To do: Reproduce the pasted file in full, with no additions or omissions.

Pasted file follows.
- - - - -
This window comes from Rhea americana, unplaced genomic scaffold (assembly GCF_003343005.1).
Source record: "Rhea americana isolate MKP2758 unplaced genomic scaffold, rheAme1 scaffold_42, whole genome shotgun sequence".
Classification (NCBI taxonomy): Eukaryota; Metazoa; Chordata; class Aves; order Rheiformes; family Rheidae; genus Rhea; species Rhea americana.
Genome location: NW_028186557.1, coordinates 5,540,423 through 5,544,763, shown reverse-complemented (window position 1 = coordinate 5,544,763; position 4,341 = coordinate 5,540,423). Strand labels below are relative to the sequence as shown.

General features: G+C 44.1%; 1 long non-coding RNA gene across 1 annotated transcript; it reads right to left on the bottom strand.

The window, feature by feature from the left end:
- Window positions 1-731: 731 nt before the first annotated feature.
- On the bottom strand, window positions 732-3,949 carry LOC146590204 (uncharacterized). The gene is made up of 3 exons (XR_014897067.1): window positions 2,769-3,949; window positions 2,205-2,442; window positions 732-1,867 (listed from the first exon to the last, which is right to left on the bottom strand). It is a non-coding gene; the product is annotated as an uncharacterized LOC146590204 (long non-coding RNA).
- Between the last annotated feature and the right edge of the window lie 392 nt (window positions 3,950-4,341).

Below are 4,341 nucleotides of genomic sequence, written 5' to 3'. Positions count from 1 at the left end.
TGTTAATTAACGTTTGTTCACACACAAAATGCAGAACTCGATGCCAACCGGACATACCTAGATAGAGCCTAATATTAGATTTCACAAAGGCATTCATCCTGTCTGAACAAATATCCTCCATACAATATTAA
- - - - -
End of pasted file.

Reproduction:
This window comes from Rhea americana, unplaced genomic scaffold (assembly GCF_003343005.1).
Source record: "Rhea americana isolate MKP2758 unplaced genomic scaffold, rheAme1 scaffold_42, whole genome shotgun sequence".
Classification (NCBI taxonomy): Eukaryota; Metazoa; Chordata; class Aves; order Rheiformes; family Rheidae; genus Rhea; species Rhea americana.
Genome location: NW_028186557.1, coordinates 5,540,423 through 5,544,763, shown reverse-complemented (window position 1 = coordinate 5,544,763; position 4,341 = coordinate 5,540,423). Strand labels below are relative to the sequence as shown.

General features: G+C 44.1%; 1 long non-coding RNA gene across 1 annotated transcript; it reads right to left on the bottom strand.

The window, feature by feature from the left end:
- Window positions 1-731: 731 nt before the first annotated feature.
- On the bottom strand, window positions 732-3,949 carry LOC146590204 (uncharacterized). The gene is made up of 3 exons (XR_014897067.1): window positions 2,769-3,949; window positions 2,205-2,442; window positions 732-1,867 (listed from the first exon to the last, which is right to left on the bottom strand). It is a non-coding gene; the product is annotated as an uncharacterized LOC146590204 (long non-coding RNA).
- Between the last annotated feature and the right edge of the window lie 392 nt (window positions 3,950-4,341).

Below are 4,341 nucleotides of genomic sequence, written 5' to 3'. Positions count from 1 at the left end.
TGTTAATTAACGTTTGTTCACACACAAAATGCAGAACTCGATGCCAACCGGACATACCTAGATAGAGCCTAATATTAGATTTCACAAAGGCATTCATCCTGTCTGAACAAATATCCTCCATACAATATTAA